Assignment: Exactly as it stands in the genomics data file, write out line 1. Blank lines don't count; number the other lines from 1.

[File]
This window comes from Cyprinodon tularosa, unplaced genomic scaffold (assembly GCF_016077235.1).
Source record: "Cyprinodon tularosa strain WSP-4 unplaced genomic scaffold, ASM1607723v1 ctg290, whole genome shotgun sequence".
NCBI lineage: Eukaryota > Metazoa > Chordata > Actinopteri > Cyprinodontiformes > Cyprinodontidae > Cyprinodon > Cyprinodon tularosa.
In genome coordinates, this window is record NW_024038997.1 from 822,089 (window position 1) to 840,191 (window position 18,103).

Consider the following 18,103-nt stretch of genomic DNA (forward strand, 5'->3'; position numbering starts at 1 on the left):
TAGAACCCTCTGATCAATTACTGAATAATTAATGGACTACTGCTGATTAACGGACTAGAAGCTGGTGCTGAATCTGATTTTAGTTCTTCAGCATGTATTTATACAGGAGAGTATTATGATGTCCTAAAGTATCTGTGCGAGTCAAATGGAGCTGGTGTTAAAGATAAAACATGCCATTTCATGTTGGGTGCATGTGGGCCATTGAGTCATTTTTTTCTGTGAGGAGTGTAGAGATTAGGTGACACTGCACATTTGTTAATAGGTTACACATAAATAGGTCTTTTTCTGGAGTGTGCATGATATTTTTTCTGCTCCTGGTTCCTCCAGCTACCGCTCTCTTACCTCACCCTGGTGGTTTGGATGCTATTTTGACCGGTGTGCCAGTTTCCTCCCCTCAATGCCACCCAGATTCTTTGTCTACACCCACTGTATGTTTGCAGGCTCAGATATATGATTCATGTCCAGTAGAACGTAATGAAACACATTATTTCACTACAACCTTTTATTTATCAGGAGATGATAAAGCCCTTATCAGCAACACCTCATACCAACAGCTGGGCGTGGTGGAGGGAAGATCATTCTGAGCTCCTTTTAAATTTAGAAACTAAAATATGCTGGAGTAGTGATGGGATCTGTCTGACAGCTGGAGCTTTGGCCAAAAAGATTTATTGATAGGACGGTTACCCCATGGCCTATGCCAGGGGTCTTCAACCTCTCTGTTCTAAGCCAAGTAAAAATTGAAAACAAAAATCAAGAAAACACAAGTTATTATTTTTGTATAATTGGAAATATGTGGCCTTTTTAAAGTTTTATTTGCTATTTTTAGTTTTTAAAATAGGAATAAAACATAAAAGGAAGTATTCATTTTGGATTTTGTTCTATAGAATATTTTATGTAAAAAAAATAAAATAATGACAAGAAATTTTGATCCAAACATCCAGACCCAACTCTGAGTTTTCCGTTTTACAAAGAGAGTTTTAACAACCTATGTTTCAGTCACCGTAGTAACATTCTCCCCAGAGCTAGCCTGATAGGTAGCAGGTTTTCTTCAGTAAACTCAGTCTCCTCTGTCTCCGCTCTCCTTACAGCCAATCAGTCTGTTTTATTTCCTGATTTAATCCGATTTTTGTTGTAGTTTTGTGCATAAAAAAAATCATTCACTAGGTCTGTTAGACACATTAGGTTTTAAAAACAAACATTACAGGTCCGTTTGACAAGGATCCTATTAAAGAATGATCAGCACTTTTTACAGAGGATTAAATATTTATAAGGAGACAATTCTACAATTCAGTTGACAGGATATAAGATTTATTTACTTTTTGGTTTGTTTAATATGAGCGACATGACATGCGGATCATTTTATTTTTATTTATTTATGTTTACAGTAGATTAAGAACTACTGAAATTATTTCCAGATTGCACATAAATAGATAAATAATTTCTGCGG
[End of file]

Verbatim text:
This window comes from Cyprinodon tularosa, unplaced genomic scaffold (assembly GCF_016077235.1).